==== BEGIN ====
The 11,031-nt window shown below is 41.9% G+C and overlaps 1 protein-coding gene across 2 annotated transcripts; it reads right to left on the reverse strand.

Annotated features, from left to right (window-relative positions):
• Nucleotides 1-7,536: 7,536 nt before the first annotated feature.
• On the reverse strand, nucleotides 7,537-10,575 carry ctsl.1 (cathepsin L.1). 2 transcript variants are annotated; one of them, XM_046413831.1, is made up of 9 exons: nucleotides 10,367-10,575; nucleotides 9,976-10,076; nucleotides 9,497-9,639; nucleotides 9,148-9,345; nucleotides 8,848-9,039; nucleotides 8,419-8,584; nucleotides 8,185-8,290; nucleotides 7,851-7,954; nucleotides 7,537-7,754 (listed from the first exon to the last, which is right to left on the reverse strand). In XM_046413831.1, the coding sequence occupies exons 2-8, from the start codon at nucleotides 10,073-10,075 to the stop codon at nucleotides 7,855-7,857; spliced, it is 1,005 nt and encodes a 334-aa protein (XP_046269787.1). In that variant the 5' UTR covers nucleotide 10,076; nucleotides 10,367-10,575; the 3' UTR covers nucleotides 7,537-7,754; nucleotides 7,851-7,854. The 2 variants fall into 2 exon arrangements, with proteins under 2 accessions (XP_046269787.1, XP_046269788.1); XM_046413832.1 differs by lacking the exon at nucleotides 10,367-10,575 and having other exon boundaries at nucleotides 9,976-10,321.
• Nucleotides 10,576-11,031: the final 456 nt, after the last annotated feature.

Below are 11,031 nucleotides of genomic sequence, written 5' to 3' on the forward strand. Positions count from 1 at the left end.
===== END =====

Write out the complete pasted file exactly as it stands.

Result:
The 11,031-nt window shown below is 41.9% G+C and overlaps 1 protein-coding gene across 2 annotated transcripts; it reads right to left on the reverse strand.

Annotated features, from left to right (window-relative positions):
• Nucleotides 1-7,536: 7,536 nt before the first annotated feature.
• On the reverse strand, nucleotides 7,537-10,575 carry ctsl.1 (cathepsin L.1). 2 transcript variants are annotated; one of them, XM_046413831.1, is made up of 9 exons: nucleotides 10,367-10,575; nucleotides 9,976-10,076; nucleotides 9,497-9,639; nucleotides 9,148-9,345; nucleotides 8,848-9,039; nucleotides 8,419-8,584; nucleotides 8,185-8,290; nucleotides 7,851-7,954; nucleotides 7,537-7,754 (listed from the first exon to the last, which is right to left on the reverse strand). In XM_046413831.1, the coding sequence occupies exons 2-8, from the start codon at nucleotides 10,073-10,075 to the stop codon at nucleotides 7,855-7,857; spliced, it is 1,005 nt and encodes a 334-aa protein (XP_046269787.1). In that variant the 5' UTR covers nucleotide 10,076; nucleotides 10,367-10,575; the 3' UTR covers nucleotides 7,537-7,754; nucleotides 7,851-7,854. The 2 variants fall into 2 exon arrangements, with proteins under 2 accessions (XP_046269787.1, XP_046269788.1); XM_046413832.1 differs by lacking the exon at nucleotides 10,367-10,575 and having other exon boundaries at nucleotides 9,976-10,321.
• Nucleotides 10,576-11,031: the final 456 nt, after the last annotated feature.

Below are 11,031 nucleotides of genomic sequence, written 5' to 3' on the forward strand. Positions count from 1 at the left end.